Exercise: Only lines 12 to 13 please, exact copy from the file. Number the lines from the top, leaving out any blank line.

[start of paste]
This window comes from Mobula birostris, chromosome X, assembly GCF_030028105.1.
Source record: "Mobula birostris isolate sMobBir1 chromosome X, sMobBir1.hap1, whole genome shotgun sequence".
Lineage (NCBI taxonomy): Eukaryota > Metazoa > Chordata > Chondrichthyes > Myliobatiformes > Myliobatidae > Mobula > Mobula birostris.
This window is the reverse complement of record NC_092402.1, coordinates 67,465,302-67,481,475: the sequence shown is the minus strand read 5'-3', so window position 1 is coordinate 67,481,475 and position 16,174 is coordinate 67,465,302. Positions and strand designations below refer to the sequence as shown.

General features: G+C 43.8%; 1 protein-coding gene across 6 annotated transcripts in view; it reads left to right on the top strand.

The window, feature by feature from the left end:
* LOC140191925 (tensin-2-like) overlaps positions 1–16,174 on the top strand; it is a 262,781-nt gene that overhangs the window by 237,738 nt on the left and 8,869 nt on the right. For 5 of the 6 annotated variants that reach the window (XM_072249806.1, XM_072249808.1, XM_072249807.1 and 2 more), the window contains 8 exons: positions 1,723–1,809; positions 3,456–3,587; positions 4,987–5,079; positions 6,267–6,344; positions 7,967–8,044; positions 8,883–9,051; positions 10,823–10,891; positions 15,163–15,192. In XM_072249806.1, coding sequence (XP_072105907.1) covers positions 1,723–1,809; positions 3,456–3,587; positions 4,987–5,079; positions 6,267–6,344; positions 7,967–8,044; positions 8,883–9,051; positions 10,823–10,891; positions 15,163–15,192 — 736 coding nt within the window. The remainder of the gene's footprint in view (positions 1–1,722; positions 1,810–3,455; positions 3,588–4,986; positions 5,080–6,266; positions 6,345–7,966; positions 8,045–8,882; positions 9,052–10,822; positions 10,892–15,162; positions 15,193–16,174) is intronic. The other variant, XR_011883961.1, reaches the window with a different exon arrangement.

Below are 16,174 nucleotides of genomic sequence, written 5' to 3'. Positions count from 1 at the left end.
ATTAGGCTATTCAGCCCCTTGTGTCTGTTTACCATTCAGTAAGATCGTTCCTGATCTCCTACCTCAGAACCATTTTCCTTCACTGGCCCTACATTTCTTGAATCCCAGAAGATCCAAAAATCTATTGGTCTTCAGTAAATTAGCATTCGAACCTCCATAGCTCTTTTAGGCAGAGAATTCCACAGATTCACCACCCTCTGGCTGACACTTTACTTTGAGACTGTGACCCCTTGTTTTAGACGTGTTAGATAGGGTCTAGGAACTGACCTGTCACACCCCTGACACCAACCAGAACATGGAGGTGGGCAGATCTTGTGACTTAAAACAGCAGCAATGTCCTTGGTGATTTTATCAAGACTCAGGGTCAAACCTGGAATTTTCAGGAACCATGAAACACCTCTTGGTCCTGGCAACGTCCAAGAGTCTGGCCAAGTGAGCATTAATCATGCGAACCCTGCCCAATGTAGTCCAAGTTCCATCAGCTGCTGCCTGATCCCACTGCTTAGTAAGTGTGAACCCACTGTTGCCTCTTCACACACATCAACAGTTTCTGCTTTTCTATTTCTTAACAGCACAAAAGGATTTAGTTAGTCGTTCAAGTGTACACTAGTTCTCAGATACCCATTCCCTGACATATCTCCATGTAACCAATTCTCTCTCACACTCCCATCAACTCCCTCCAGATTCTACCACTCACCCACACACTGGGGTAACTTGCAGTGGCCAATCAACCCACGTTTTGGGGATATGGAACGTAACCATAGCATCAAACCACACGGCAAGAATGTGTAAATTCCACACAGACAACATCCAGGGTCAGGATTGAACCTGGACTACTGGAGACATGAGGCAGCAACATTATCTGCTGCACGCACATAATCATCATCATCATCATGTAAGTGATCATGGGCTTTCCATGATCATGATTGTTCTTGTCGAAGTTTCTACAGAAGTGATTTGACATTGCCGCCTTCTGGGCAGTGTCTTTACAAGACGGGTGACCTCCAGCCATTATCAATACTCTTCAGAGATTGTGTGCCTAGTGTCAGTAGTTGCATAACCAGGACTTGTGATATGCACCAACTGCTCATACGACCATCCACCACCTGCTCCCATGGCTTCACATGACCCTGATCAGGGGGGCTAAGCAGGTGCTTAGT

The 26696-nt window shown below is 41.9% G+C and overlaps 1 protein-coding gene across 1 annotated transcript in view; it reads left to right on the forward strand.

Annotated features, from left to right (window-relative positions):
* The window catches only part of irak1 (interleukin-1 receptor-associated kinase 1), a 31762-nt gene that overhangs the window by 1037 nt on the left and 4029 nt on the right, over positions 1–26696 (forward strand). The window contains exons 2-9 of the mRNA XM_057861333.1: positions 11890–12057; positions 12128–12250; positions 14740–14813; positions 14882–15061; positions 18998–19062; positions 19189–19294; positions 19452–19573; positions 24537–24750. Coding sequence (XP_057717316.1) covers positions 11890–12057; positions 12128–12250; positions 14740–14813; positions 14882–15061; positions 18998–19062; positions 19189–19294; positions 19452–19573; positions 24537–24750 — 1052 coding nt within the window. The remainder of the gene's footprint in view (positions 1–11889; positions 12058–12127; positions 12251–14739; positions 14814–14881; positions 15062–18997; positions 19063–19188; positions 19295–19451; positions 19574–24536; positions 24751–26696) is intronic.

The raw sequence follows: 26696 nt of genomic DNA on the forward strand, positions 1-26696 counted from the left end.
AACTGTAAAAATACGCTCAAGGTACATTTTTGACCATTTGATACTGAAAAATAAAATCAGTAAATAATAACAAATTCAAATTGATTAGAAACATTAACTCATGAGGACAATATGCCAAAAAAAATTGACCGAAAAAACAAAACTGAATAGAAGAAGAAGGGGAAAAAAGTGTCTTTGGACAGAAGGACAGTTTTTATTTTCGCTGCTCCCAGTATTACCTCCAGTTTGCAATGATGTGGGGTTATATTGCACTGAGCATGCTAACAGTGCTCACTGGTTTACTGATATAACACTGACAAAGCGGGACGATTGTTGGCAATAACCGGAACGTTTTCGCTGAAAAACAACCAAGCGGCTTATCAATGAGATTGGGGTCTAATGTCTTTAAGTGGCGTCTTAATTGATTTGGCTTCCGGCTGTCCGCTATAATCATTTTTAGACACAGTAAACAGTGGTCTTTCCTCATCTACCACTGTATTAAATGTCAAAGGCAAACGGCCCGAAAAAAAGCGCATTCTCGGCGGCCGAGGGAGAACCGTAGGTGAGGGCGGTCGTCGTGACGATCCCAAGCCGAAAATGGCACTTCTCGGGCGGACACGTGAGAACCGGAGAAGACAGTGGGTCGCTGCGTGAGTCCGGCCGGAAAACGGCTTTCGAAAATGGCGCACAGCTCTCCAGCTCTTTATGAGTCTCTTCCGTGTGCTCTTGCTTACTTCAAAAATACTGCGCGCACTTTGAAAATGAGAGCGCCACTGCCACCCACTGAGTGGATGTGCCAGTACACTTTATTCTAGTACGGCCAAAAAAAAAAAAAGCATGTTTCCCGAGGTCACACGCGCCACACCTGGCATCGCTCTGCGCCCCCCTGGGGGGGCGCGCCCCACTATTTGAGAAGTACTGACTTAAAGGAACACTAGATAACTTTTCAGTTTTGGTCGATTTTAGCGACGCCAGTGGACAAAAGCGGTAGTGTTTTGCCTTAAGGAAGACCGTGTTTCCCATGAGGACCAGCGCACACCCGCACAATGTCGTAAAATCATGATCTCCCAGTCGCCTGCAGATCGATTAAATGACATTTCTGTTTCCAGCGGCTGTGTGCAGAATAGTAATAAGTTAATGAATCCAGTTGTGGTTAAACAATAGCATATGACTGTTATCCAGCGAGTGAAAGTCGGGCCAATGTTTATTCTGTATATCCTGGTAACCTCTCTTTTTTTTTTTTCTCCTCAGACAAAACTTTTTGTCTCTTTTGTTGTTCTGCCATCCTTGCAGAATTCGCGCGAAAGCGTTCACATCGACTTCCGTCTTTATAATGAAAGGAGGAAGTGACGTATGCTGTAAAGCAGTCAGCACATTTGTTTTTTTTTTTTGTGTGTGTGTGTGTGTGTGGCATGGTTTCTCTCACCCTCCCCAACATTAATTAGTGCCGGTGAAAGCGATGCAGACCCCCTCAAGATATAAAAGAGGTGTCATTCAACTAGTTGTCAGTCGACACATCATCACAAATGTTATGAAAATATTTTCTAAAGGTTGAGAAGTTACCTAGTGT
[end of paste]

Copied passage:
* The window catches only part of irak1 (interleukin-1 receptor-associated kinase 1), a 31762-nt gene that overhangs the window by 1037 nt on the left and 4029 nt on the right, over positions 1–26696 (forward strand). The window contains exons 2-9 of the mRNA XM_057861333.1: positions 11890–12057; positions 12128–12250; positions 14740–14813; positions 14882–15061; positions 18998–19062; positions 19189–19294; positions 19452–19573; positions 24537–24750. Coding sequence (XP_057717316.1) covers positions 11890–12057; positions 12128–12250; positions 14740–14813; positions 14882–15061; positions 18998–19062; positions 19189–19294; positions 19452–19573; positions 24537–24750 — 1052 coding nt within the window. The remainder of the gene's footprint in view (positions 1–11889; positions 12058–12127; positions 12251–14739; positions 14814–14881; positions 15062–18997; positions 19063–19188; positions 19295–19451; positions 19574–24536; positions 24751–26696) is intronic.

The raw sequence follows: 26696 nt of genomic DNA on the forward strand, positions 1-26696 counted from the left end.